This evening marks the beginning of Rosh Hashanah, the Jewish New Year; literally, the head of the year, the time of the birthday (literally) of Adam and Eve (no presents, please.) It is the beginning of the most holy and sacred time of the Jewish calendar, the ten days between Rosh Hashanah and Yom Kippur, the Day of At-One-Ment. Tradition has it that God determines on Rosh Hashanah who lives and who dies in the coming year, who has success and who has failures. The ten days between Rosh Hashanah and Yom Kippur provides a time for a “do-over,” when repentance and prayer, not to mention a couple of good deeds, can produce a plus instead of a minus in the “Book of Life.”
When I was younger, I was taught that this time was a period when G-d sat on this magnificent throne, with a huge book in front of him. (God was always a he, since Hebrew, the language in which the Old Testament was written, does not have gender neutrals. All nouns are either masculine or feminine. At the same time, the grammatical gender designation of a noun is purely linguistic and has no relationship to a noun’s gender in reality. A subtle differentiation lost in translation.)
Meanwhile, back at the royal hall, each person stands before God, who after due consideration and interrogation makes an initial determination of that person’s future in the coming year. While I don’t really believe in this imagery, it does explain how New Year’s Resolutions came into being. “Please, God. I will do better in the coming year. Look, I promise to do these things. I have learned my lesson. Just trust me for one more year; you won’t be disappointed.”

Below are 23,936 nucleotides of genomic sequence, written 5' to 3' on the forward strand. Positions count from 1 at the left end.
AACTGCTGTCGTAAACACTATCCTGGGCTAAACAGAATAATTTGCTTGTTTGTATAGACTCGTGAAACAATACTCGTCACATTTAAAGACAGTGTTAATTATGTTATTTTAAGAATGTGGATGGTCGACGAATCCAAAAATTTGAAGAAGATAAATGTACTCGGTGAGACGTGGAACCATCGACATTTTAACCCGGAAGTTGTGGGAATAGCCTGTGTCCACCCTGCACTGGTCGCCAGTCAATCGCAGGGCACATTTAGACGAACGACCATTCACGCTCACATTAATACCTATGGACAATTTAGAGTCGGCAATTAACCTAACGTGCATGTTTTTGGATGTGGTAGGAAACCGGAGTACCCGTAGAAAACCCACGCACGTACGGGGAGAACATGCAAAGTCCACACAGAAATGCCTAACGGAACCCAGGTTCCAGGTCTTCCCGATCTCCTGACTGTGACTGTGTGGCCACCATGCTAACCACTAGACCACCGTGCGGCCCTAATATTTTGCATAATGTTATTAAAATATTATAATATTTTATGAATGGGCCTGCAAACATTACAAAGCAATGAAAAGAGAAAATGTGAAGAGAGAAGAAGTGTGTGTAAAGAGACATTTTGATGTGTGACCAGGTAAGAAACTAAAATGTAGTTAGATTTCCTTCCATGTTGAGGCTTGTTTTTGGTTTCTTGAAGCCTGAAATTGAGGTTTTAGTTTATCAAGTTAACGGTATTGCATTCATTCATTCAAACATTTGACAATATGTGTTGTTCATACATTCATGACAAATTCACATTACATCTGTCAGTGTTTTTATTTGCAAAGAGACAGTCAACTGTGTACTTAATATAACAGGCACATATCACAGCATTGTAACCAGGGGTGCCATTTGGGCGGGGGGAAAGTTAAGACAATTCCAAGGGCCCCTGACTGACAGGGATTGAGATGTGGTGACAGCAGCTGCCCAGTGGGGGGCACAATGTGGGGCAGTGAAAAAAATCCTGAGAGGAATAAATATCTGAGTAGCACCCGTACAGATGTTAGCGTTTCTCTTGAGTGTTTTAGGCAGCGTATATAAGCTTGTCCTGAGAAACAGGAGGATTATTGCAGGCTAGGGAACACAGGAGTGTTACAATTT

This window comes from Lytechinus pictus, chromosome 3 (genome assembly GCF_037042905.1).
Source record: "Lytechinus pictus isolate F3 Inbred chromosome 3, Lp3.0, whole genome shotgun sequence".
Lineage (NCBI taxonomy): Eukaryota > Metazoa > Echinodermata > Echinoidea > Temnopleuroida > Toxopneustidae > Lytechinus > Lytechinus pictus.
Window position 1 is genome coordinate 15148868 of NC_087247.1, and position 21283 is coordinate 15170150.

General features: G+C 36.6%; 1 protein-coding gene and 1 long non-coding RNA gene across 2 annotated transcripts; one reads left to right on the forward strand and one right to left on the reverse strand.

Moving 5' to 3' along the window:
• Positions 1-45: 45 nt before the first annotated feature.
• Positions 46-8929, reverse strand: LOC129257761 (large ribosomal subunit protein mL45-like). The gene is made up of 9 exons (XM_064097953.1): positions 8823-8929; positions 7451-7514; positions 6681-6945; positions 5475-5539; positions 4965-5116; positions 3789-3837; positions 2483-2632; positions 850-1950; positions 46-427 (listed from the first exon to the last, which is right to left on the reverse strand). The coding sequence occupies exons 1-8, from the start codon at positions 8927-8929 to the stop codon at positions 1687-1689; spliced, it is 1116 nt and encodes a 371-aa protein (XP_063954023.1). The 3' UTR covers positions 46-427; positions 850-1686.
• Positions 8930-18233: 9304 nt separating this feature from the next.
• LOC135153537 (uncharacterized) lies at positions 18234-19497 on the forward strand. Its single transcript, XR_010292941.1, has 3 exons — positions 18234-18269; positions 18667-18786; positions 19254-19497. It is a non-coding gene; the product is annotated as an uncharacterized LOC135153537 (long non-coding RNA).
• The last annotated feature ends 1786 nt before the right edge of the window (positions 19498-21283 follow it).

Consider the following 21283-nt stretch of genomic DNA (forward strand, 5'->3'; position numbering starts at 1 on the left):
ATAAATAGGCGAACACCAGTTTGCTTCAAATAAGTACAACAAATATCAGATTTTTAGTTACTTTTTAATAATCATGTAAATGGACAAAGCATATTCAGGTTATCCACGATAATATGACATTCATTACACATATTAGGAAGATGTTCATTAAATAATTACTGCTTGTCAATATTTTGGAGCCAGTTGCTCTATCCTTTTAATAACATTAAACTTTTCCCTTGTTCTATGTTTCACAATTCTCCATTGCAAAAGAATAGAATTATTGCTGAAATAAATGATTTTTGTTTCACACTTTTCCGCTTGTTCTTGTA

Of course ,God, like the rest of us is disappointed. And, of course, God is not really sitting in judgment; that would be too easy. We are judging ourselves — did I do everything I could last year? How can I be a better person this coming year? What can I do differently that will be of more benefit to the world? That’s what we probably should be asking ourselves rather than “how many days into the new year will it be before I break my resolutions?” I remember one year I resolved not to get any more parking tickets. By 10:30 on January 2, I received my first one! That was my personal best! These days, if I make resolutions, I do so on computer. Then all I had to do, from one year to the next, is copy and paste them, changing the date, since they are almost always the same — get more exercise, lose weight, be more patient, develop more compassion.
So this evening, my wife and I will venture to the Mainland and spend the evening with our rabbi and friends, offering prayers and songs for the new year. It will be a happy time, an opportunity to offer thanks for what we have experienced and received in the past year and contemplate the new year will bring. And we will certainly enjoy being in the company of old friends, many of whom because of geography we haven’t seen since this time last year.
Most holidays, Jewish and non-Jewish, have traditional foods associated with them. Rosh Hashanah, being about new beginnings, has a tradition of sharing apples and honey, the former being fresh off the tree, and the latter, symbolizing the sweetness one wishes the year to contain. A friend sent me this somewhat sac-religious depiction of an apple in honey which, as one who drank the Steve Jobs kool-aid, I nevertheless appreciate.
And so, as I prepare my body and my soul for the coming year, as I attempt to achieve the mental and emotional state that would allow me to maximize the experience, I wish you the traditional greeting of the time, L’shana Tovah (A Good Year.)